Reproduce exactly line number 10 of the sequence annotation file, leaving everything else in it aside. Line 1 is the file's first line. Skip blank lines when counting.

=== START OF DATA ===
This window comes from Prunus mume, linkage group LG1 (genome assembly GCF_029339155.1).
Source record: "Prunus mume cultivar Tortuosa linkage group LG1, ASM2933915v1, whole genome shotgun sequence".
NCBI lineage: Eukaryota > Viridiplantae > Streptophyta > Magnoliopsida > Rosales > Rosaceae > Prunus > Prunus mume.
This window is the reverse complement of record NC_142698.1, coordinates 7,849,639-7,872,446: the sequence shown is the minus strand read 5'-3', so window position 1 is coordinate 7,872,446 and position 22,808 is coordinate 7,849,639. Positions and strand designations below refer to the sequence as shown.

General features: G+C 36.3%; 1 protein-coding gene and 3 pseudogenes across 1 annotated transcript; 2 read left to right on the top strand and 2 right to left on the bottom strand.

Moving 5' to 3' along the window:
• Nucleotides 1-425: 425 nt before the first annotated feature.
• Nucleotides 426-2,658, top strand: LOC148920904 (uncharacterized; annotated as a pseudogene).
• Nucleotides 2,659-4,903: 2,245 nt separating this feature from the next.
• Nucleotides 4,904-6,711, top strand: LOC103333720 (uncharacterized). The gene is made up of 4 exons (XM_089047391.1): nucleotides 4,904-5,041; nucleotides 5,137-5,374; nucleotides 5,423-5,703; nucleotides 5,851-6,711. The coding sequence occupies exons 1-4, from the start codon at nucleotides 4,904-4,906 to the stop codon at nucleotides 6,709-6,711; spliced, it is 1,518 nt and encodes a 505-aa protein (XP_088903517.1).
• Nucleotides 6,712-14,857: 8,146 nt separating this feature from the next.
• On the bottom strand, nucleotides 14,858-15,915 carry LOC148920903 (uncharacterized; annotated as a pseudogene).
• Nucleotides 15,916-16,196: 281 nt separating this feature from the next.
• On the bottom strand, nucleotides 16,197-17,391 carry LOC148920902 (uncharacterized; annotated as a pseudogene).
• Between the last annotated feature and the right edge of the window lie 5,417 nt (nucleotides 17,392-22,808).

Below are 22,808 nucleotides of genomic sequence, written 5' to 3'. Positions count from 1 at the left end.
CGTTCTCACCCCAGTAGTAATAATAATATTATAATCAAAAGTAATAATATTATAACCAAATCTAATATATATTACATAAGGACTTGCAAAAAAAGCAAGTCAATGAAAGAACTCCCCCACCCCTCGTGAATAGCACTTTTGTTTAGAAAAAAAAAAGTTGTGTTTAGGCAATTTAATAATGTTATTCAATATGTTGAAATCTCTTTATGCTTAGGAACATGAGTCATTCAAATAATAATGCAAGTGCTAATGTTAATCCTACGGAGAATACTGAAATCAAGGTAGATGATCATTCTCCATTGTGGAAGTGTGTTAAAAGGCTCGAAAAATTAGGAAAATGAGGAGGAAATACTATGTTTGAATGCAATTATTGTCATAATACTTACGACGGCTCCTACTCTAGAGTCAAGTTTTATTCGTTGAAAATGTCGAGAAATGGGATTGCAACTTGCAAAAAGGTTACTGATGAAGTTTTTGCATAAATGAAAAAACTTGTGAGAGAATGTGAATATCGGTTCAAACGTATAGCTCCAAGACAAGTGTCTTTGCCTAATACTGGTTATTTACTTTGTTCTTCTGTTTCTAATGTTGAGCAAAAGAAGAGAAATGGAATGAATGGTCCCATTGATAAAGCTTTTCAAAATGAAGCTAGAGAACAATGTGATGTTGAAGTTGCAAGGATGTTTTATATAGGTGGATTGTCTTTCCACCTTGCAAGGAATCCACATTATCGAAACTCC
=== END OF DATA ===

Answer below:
• Nucleotides 4,904-6,711, top strand: LOC103333720 (uncharacterized). The gene is made up of 4 exons (XM_089047391.1): nucleotides 4,904-5,041; nucleotides 5,137-5,374; nucleotides 5,423-5,703; nucleotides 5,851-6,711. The coding sequence occupies exons 1-4, from the start codon at nucleotides 4,904-4,906 to the stop codon at nucleotides 6,709-6,711; spliced, it is 1,518 nt and encodes a 505-aa protein (XP_088903517.1).